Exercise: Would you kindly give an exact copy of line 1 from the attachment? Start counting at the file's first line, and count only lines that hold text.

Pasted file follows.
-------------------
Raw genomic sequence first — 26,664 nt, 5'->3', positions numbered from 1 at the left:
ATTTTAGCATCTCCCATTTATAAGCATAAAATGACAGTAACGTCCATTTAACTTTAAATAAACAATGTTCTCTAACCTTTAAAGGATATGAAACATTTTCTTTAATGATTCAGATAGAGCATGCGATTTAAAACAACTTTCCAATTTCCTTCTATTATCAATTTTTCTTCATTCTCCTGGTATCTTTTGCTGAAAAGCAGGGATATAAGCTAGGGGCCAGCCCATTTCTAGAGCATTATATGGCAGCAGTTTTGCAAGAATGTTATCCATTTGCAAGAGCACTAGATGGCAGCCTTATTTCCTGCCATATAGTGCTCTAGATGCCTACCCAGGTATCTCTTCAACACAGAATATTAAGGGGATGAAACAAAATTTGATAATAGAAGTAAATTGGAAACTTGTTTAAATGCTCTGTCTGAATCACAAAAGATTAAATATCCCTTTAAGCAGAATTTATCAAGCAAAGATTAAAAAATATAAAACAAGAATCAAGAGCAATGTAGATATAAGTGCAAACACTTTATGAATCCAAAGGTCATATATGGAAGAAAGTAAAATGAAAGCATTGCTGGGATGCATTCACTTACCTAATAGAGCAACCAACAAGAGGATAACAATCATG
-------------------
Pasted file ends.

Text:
Raw genomic sequence first — 26,664 nt, 5'->3', positions numbered from 1 at the left: